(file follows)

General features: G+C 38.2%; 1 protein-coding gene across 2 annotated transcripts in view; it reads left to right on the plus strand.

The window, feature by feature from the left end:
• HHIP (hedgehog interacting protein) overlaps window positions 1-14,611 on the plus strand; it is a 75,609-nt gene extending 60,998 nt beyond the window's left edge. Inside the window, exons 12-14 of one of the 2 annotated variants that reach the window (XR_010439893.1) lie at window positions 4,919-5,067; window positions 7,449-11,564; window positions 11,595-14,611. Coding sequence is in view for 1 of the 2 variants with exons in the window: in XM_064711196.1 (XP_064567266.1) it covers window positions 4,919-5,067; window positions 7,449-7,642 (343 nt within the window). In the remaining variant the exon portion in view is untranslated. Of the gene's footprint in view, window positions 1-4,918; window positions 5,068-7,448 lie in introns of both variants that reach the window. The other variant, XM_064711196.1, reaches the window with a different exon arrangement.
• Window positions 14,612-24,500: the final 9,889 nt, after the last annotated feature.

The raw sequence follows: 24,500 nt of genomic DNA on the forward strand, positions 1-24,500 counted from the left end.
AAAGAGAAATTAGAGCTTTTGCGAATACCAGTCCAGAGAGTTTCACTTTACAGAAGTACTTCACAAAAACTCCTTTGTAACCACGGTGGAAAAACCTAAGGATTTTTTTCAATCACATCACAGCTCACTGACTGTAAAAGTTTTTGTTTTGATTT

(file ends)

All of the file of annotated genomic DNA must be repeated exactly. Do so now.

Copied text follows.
General features: G+C 38.2%; 1 protein-coding gene across 2 annotated transcripts in view; it reads left to right on the plus strand.

The window, feature by feature from the left end:
• HHIP (hedgehog interacting protein) overlaps window positions 1-14,611 on the plus strand; it is a 75,609-nt gene extending 60,998 nt beyond the window's left edge. Inside the window, exons 12-14 of one of the 2 annotated variants that reach the window (XR_010439893.1) lie at window positions 4,919-5,067; window positions 7,449-11,564; window positions 11,595-14,611. Coding sequence is in view for 1 of the 2 variants with exons in the window: in XM_064711196.1 (XP_064567266.1) it covers window positions 4,919-5,067; window positions 7,449-7,642 (343 nt within the window). In the remaining variant the exon portion in view is untranslated. Of the gene's footprint in view, window positions 1-4,918; window positions 5,068-7,448 lie in introns of both variants that reach the window. The other variant, XM_064711196.1, reaches the window with a different exon arrangement.
• Window positions 14,612-24,500: the final 9,889 nt, after the last annotated feature.

The raw sequence follows: 24,500 nt of genomic DNA on the forward strand, positions 1-24,500 counted from the left end.
AAAGAGAAATTAGAGCTTTTGCGAATACCAGTCCAGAGAGTTTCACTTTACAGAAGTACTTCACAAAAACTCCTTTGTAACCACGGTGGAAAAACCTAAGGATTTTTTTCAATCACATCACAGCTCACTGACTGTAAAAGTTTTTGTTTTGATTT